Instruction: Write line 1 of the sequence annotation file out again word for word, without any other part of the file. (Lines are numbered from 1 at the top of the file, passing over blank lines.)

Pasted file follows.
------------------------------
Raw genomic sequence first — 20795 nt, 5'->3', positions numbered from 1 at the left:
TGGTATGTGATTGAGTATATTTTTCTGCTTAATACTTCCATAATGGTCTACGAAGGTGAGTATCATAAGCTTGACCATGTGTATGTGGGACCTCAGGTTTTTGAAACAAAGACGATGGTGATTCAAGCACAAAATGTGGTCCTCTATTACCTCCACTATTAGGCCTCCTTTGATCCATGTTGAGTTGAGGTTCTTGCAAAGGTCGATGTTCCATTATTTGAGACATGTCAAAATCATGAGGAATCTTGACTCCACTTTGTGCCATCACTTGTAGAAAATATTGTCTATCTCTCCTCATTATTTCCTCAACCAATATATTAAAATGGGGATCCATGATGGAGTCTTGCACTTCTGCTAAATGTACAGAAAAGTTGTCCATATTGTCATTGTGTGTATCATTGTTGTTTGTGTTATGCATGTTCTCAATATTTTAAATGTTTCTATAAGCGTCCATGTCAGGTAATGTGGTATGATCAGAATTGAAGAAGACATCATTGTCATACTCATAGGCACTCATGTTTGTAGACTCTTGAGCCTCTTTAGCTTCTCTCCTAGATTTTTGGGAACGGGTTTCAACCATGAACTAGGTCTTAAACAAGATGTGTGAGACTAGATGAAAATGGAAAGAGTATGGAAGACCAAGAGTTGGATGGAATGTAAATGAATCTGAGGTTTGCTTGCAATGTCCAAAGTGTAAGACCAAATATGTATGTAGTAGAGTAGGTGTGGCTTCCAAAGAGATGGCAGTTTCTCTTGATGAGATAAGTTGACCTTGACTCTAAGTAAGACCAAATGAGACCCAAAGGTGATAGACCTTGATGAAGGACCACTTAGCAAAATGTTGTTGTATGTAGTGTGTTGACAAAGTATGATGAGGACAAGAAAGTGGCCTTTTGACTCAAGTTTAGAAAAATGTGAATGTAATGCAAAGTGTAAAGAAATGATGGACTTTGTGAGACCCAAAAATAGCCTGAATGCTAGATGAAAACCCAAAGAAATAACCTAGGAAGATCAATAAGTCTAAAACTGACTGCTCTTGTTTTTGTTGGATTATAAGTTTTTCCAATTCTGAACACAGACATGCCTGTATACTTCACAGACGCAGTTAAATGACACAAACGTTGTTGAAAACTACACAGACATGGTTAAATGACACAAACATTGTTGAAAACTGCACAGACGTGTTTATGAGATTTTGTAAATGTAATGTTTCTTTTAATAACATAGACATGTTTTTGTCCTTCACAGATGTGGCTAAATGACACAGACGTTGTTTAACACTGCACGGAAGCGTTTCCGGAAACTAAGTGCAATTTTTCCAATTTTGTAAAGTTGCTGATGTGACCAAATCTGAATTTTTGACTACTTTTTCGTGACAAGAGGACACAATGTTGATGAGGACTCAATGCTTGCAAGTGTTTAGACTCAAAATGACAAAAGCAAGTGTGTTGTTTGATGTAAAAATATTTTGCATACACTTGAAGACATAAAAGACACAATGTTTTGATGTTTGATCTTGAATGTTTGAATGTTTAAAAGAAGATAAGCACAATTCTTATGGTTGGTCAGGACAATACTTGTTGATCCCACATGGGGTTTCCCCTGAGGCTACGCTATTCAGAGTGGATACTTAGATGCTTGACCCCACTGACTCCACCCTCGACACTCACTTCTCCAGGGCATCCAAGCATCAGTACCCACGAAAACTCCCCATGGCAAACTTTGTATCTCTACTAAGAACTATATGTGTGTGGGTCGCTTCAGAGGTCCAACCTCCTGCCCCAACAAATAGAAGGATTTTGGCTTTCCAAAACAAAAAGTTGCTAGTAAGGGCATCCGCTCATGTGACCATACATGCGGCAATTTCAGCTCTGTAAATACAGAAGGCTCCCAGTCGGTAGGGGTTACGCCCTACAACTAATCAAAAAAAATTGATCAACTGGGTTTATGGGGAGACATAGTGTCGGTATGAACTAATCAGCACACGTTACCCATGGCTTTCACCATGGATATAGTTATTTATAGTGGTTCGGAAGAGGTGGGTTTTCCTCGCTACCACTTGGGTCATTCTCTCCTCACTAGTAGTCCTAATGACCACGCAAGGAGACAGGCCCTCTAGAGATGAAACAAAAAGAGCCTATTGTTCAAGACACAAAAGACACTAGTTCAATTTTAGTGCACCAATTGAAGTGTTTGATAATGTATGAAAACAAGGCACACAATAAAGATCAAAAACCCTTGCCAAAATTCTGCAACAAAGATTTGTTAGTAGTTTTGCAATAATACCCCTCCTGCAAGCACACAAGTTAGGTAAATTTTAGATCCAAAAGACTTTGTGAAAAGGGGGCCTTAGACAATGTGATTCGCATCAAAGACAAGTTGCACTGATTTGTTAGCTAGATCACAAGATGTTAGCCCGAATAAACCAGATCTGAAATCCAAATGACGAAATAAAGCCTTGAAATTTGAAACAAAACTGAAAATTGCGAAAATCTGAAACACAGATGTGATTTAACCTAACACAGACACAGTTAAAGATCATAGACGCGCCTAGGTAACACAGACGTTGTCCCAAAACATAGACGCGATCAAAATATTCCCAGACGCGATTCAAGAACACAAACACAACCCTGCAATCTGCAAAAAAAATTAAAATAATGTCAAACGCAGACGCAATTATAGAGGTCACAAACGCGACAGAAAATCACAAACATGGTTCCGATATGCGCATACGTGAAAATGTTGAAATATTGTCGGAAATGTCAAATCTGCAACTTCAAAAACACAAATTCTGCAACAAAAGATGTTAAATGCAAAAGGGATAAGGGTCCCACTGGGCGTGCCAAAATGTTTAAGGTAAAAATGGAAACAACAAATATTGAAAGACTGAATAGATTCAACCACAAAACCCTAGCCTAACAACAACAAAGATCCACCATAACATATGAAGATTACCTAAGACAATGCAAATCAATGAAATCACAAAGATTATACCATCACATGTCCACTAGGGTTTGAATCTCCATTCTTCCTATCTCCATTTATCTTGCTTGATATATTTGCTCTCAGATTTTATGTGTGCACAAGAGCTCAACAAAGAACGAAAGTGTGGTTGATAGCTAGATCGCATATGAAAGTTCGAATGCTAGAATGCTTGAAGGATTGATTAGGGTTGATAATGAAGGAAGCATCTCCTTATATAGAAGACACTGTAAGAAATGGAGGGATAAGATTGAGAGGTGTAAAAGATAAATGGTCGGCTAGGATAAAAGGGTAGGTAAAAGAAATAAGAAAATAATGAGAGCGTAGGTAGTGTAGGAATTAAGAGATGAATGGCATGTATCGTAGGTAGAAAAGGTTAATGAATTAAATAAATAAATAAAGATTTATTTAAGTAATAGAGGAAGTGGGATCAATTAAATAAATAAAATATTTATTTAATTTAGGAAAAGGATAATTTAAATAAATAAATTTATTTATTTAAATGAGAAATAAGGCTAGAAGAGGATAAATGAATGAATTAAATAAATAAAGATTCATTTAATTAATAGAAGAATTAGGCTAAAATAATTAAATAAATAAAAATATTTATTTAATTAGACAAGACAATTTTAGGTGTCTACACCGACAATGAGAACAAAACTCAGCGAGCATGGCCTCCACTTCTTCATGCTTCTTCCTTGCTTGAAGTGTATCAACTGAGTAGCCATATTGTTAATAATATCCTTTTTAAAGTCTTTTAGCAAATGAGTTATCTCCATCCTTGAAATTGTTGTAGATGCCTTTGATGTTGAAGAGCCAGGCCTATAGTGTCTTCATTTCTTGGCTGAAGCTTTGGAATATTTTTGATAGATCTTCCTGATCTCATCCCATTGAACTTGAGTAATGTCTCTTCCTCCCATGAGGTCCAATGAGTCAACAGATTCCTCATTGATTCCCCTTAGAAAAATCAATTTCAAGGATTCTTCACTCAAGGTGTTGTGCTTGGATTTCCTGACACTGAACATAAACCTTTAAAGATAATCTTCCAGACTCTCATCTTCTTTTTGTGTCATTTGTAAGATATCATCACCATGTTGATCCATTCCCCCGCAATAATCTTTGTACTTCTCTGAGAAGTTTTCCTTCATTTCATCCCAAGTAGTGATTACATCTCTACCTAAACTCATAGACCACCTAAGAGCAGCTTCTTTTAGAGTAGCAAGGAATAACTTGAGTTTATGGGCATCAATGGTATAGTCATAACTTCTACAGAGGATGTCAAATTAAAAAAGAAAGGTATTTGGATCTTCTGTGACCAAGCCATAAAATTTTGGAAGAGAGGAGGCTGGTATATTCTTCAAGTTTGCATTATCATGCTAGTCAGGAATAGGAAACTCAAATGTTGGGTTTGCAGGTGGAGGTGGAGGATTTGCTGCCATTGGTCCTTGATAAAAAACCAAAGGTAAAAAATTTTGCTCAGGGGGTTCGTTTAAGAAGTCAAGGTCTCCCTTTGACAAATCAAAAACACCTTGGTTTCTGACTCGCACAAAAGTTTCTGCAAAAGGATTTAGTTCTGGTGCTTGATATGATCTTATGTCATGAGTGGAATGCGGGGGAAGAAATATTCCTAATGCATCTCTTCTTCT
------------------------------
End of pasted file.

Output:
Raw genomic sequence first — 20795 nt, 5'->3', positions numbered from 1 at the left: